I photographed all this and joyfully posted all of them on Facebook, Jacquelynn watching over my shoulder, ooh-ing and ahh-ing all the while. So when we set out on our late-morning walk, I was startled when she walked up to get a close look at the irises out front and gasped loudly.

I’ve become to recognize alarm from her, and I seldom expect good things when I hear it. so imagine my surprise when she beckoned to me and pointed at the boulder.

The lead photograph for this post is what she called out to show me. There, in all it’s glory, was our tiny warrior of a rose bush, pushing bright and brilliant new flowers into the world. Like a phoenix from the ashes, the dead had risen and shone it’s light upon our faces.

I believe in signs.   I believe without hesitation that God/Buddha/The Universe uses our every sense as its voice, if only we’re listening and willing to hear.

You may remember me writing about coming upon a certain song at the moment when I most needed to hear it.   These moments are not accidental and they are not to be ignored or dismissed.

In hindsight:

This little bush began to wither and suffer just as our approximate timetable tells us that illness began its vile work on Jacquelynn. At her darkest hour, for all appearances, it died. Just as her doctors were pretty adamant that she was doing. But she defied those expectations, and now her rose, the very first live flowers I ever gave her, has done the same. This morning, a third full bloom was added to its display, and the soil around it has cleared as the other plants seemingly make way for its triumphant return.

Our walk was glorious, of course. A beautiful morning spent hand-in-hand, chatting with neighbors doing their planting and basking in the sun and breeze. There was more bounce in Jacquelynn’s step as she smoothly stepped over and around buckled cracks in the sidewalk which would normally be cause for greatly elevated caution. She danced lightly around the goose poop that I would typically have to warn her to avoid. She smiled and waived and “How are You”d her way joyfully around the neighborhood like she had never been sick a day in her life.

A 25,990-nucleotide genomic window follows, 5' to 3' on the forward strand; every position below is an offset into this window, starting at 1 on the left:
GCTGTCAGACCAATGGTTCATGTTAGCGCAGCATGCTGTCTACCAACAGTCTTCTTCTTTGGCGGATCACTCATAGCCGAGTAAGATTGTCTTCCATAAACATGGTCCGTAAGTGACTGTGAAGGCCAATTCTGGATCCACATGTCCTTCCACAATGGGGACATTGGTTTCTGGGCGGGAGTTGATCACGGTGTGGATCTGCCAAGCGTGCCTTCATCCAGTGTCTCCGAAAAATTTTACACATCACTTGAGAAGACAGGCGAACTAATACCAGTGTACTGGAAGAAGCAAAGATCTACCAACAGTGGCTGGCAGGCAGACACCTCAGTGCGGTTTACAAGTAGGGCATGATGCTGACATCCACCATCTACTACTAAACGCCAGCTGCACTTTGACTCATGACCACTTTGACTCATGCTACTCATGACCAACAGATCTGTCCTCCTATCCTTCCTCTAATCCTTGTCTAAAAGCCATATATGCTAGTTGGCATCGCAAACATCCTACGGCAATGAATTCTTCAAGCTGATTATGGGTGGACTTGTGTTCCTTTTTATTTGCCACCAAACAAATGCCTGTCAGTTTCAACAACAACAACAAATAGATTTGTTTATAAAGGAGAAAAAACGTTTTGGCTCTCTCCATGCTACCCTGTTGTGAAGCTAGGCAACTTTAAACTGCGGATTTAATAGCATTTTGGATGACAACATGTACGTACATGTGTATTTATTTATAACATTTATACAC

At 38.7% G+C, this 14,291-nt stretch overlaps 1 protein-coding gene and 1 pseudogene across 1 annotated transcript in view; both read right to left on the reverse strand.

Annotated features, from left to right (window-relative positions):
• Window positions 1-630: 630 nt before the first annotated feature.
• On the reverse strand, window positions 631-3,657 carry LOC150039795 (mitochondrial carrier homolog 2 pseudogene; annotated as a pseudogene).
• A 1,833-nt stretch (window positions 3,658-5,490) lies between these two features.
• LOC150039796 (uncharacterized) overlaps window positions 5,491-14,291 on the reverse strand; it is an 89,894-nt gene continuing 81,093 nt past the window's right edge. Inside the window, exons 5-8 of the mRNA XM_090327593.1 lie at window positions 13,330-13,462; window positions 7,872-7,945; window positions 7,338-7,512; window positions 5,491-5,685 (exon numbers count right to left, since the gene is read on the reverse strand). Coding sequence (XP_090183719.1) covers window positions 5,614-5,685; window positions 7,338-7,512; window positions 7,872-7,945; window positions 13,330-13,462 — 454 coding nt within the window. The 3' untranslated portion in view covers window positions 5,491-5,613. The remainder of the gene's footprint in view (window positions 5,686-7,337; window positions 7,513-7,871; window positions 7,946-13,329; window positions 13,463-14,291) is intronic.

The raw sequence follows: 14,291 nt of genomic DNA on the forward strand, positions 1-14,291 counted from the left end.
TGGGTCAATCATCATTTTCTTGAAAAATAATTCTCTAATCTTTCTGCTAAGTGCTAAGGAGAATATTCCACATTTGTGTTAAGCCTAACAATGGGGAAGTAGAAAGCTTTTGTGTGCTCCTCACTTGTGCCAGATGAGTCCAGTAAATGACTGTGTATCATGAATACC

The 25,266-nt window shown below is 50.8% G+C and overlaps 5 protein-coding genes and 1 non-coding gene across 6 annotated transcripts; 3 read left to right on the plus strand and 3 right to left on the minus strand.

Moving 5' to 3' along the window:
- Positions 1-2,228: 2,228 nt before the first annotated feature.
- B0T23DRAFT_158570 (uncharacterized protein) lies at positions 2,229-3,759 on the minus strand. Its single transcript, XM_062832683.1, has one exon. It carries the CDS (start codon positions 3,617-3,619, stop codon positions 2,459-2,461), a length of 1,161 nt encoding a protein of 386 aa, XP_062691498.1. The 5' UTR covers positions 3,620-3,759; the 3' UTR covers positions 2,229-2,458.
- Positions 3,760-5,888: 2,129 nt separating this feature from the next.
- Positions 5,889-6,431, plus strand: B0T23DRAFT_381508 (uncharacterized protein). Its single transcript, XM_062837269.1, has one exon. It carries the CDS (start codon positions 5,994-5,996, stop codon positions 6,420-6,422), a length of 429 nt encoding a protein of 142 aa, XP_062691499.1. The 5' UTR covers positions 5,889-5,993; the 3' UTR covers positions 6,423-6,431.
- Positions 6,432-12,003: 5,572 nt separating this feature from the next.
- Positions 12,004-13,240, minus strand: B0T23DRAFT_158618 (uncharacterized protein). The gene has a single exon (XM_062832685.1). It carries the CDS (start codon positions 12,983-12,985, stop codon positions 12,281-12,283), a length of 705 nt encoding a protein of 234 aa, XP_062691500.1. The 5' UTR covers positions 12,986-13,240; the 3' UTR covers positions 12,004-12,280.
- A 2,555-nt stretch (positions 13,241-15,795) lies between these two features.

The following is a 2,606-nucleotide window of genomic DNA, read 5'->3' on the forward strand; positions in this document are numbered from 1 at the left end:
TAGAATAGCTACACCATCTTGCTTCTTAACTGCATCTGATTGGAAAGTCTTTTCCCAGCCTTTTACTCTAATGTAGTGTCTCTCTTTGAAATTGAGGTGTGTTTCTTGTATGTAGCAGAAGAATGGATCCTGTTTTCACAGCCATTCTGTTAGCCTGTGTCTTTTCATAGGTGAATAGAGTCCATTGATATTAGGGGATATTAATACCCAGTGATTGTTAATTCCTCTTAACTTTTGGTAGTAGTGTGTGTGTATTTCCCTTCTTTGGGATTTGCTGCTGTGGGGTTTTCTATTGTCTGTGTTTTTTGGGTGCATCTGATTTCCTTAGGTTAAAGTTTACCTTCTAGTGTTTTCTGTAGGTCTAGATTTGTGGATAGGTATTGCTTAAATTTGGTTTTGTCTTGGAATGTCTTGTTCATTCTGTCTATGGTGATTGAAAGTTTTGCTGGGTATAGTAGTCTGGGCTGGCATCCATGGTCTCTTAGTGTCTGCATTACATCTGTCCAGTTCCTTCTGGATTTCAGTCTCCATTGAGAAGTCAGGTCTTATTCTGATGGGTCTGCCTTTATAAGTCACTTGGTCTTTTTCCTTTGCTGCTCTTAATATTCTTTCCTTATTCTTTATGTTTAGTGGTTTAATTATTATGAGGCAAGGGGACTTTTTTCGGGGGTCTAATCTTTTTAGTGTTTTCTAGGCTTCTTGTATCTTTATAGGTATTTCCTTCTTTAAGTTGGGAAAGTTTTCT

Yeah, it’s going to be an awesome year.

2 thoughts on “Time Machine

  1. Matt, that was a beautiful post. I have never met Jacquelynn but I feel like I know her now. You two are a wonderful couple who support each other and have deep feelings for each other. There are circumstances which we cannot control but we can control how we react to them. 1 Cor 13:4 says that “love is patient and kind” verse 7 says love “bears all things, believes all things, hopes all things and endures all things “. You both have that kind of love. It is a privilege to know you Matt. And who would have thought a guy who used to sell cars could write so beautifully!
    Gary Elmenthaler

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    • Thank you, Gary. Not every day is easy, obviously, and even the best days have their speedbumps. But our perspectives and our attitudes are 100% within our control. In fact that is ALL that we control, and our lives are defined by them.